Thailand Plans Larger Deficit From Outbreak As Budget Debate Starts

FILE PHOTO: Thailand’s Prime Minister Prayuth Chan-ocha arrives before a family photo session with new cabinet ministers at the Government House in Bangkok, Thailand, March 30, 2021. REUTERS/Athit Perawongmetha/File Photo

BANGKOK ⸺ Thailand’s parliament started debate on Monday on a budget bill that projects a bigger 700 billion baht ($22.41 billion) deficit for the 2022 fiscal year starting Oct. 1, as the government attempts to revive an economy hit by coronavirus outbreaks.

The country’s latest, most severe outbreak has accounted for more than 80% of its total infections and 90% of deaths and it has yet to start mass COVID-19 vaccinations. 

Southeast Asia’s second-largest economy may grow 1.5%-2.5% this year, the state planning agency forecast earlier this month. The budget plan sees growth of 2.5%-3.5%.

“There are limitations and risks that could affect Thailand’s economic recovery in 2021,” Prime Minister Prayuth Chan-ocha told the House of Representatives, which plans to debate the first reading until Wednesday.

“There remains uncertainty over the situation of COVID-19 outbreaks at home and overseas that may be more severe and continue longer than expected,” he said.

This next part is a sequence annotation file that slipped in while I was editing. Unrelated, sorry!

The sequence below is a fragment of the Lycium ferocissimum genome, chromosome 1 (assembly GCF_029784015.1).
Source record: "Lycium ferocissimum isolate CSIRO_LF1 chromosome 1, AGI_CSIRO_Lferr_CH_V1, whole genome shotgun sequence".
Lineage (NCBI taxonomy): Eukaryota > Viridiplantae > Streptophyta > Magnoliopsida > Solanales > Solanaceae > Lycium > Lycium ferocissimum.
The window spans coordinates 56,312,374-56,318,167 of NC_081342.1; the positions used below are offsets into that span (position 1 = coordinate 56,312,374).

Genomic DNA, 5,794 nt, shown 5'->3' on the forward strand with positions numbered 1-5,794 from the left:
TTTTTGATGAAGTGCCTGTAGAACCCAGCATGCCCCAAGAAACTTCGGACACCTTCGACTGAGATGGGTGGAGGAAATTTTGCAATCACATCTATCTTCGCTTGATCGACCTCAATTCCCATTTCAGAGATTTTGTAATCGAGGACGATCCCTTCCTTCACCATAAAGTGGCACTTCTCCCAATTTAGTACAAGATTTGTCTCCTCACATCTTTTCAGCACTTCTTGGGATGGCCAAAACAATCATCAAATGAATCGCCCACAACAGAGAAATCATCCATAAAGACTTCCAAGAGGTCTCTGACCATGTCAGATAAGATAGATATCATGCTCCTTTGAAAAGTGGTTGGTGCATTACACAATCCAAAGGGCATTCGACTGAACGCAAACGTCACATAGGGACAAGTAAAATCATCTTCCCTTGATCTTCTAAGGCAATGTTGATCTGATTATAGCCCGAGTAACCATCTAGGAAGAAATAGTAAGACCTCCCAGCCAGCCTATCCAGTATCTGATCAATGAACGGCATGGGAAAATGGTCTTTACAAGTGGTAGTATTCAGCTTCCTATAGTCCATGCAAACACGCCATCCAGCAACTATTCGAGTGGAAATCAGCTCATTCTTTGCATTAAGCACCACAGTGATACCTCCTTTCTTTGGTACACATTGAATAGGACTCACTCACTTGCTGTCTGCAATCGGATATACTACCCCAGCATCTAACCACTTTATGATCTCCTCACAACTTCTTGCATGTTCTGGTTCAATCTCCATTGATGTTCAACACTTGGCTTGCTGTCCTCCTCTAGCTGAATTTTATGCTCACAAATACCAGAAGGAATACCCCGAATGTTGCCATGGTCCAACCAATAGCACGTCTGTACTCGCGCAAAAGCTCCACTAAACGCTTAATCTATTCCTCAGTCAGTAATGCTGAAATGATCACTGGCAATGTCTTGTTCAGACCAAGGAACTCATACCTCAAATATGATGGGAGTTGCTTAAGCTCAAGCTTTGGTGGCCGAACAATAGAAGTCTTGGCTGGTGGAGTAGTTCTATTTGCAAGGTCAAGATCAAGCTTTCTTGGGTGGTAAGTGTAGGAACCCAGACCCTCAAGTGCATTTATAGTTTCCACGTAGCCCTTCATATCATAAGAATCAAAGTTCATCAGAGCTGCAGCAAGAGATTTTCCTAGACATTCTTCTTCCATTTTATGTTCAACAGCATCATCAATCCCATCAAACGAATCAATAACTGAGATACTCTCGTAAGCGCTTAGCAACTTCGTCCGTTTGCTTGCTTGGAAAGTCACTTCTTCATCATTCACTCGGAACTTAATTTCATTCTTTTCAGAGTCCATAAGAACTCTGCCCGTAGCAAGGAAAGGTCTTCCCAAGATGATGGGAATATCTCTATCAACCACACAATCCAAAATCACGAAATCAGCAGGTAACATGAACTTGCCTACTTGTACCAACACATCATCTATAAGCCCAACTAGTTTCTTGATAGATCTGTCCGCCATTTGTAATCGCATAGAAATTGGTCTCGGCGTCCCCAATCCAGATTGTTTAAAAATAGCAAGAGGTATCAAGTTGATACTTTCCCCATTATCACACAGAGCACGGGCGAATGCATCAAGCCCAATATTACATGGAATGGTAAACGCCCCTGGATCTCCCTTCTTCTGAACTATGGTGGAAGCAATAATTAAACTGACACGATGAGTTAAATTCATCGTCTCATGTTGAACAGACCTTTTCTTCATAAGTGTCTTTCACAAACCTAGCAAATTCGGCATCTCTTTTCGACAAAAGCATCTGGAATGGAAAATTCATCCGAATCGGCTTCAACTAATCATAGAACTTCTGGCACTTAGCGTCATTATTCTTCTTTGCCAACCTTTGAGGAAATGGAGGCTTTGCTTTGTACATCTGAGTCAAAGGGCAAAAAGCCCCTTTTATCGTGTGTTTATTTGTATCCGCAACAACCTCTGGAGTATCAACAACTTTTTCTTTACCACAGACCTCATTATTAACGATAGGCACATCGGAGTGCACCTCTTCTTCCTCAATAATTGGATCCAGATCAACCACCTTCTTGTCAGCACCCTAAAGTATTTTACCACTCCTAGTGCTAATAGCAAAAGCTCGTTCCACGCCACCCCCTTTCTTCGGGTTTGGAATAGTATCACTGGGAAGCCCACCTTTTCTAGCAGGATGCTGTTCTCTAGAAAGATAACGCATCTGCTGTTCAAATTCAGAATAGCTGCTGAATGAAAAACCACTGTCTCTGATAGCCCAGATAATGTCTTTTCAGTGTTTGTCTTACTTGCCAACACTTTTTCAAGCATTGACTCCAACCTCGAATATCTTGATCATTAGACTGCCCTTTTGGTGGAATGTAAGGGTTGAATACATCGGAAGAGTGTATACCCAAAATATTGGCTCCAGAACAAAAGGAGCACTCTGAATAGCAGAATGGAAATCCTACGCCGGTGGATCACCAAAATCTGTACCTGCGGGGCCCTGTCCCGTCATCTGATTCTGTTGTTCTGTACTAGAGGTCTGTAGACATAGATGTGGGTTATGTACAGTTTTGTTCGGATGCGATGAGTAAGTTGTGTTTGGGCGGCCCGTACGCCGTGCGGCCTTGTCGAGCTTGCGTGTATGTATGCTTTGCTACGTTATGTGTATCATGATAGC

The 700 billion baht deficit is up from the 609 billion baht deficit for the current fiscal year.

The budget projects spending of 3.1 trillion baht ($99.23 billion), down about 5.7% this year. The gap comes from lower tax revenue, expected at of 2.4 trillion baht.

Opposition leader Sompong Amornvivat said the budget bill did not adequately address the coronavirus crisis. 

“People are suffering from COVID-19 … but I don’t see any clear plans or strategies on how to handle that,” he said.

The bill’s second and third readings are expected in August.

The budget planners have assumed the economy will grow 4.0-5.0% in 2022.

($1 = 31.24 baht)

Reporting by Panarat Thepgumpanat and Orathai Sriring; Editing by Martin Petty; Reuters


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